What difficult issues may arise in connection with a notification?
Insurance notifications can create various problems, including:
- lack of information – it can be difficult to obtain reliable information in the early stages of an incident. It is usual to make an initial high-level notification to the insurer, with more detailed information being provided once it is available
- duty of confidentiality – when an incident occurs, your organisation may be bound by strict rules of confidentiality. For example, in some criminal and/or competition investigations by the OFT or European Commission, there may be a strict legal obligation to keep the investigation (and the organisation’s status in it) confidential. This can create a conflict between an organisation’s duty to notify its insurers and its confidentiality obligations. In competition investigations, applicants for leniency are generally required to keep their status as an applicant confidential from all third parties. You should seek specialist legal advice in deciding how best to resolve such conflicts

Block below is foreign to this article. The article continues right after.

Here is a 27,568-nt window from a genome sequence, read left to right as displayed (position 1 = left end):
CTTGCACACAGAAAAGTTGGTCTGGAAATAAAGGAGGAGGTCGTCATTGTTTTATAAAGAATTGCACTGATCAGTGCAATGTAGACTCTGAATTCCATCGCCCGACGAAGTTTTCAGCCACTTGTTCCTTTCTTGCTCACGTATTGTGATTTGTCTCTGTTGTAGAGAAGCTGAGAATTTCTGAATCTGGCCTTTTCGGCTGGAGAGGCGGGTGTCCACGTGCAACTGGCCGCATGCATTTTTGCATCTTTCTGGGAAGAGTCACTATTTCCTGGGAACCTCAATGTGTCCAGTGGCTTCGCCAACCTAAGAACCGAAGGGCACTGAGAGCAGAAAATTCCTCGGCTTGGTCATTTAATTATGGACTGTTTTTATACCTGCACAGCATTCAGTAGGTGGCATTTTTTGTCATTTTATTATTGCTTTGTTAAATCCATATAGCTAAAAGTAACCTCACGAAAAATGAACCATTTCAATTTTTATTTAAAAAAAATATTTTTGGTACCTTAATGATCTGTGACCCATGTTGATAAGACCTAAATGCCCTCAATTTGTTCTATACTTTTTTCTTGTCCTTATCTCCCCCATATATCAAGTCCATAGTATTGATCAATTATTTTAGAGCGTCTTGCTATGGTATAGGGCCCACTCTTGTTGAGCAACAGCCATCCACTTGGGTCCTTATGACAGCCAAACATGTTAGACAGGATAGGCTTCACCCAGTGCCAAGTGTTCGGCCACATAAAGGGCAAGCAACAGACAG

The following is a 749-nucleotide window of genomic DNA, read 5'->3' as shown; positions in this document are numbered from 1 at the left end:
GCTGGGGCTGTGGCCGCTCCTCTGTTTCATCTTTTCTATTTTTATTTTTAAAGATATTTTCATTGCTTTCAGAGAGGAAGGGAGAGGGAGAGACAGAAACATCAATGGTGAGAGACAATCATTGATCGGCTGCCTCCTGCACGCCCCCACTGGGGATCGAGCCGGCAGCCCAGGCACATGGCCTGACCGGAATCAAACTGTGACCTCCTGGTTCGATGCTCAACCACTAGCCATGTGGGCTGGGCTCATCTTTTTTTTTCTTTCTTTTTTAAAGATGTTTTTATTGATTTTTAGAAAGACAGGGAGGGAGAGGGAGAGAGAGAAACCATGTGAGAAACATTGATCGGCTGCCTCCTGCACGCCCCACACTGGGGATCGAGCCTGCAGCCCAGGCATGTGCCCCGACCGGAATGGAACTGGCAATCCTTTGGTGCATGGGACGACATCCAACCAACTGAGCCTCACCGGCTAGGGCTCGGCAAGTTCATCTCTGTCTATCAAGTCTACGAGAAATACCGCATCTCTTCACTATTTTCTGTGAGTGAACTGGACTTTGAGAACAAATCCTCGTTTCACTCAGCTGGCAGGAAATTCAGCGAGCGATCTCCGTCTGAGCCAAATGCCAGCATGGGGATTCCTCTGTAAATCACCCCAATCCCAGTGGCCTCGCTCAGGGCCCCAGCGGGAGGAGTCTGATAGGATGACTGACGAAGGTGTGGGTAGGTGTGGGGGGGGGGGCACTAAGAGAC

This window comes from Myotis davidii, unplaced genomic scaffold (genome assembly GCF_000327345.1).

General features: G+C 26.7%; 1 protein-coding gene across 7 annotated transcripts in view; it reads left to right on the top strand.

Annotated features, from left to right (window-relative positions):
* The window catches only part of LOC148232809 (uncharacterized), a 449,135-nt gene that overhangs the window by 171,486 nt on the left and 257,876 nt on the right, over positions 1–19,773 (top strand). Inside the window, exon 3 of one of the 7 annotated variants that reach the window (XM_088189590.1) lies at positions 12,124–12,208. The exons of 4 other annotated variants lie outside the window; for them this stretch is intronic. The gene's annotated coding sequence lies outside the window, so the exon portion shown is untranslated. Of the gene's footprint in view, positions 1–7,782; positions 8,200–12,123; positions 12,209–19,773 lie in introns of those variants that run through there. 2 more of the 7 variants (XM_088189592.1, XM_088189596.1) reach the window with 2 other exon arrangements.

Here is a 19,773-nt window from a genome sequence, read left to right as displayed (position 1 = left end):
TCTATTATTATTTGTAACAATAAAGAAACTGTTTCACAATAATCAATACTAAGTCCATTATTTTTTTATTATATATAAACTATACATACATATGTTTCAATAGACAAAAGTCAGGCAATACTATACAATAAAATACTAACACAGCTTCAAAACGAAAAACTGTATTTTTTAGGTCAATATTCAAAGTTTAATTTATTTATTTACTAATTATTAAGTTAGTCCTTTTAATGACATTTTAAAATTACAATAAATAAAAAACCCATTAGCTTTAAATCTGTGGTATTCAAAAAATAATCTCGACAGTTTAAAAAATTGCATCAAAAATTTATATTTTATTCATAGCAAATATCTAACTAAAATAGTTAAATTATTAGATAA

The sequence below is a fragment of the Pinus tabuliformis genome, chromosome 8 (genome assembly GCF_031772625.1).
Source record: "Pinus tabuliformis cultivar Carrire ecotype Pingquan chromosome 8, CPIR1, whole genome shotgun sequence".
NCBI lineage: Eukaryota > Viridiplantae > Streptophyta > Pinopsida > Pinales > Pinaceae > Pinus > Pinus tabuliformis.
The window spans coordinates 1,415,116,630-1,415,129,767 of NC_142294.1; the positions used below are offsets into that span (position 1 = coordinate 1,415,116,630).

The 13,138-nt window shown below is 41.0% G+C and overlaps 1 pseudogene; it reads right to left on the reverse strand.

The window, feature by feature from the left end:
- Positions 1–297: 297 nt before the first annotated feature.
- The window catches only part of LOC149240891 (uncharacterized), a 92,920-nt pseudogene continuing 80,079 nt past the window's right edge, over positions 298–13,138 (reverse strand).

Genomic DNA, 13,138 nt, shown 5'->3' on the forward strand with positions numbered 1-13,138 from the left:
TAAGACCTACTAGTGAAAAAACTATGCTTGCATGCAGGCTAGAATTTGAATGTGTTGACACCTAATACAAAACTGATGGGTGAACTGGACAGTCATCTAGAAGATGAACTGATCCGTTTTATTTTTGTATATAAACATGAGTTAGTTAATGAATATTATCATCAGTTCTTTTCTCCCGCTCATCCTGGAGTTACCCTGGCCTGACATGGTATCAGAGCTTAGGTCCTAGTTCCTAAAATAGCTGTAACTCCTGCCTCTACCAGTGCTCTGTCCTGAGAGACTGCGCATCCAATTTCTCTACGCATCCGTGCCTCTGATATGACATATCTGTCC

- making admissions – insured parties must usually obtain the insurer’s consent before making admissions or entering into settlements in connection with anything covered by the policy. This can cause difficulties when companies have reporting obligations to government agencies, or where decisions about making an admission or settlement must be made quickly
- disclosing privileged material – insurers may ask the insured parties to supply legally privileged material (eg legal advice on liability issues arising in an incident). Where any such material is supplied, it is essential that its confidentiality should be preserved, along with its privileged status against third parties other than the insurer (see sample limited waiver wording)
The ways in which these, and other difficulties, should be resolved will vary depending on the facts of a particular incident and the terms of the relevant insurance policies. Discuss the most appropriate course of action with your legal advisers.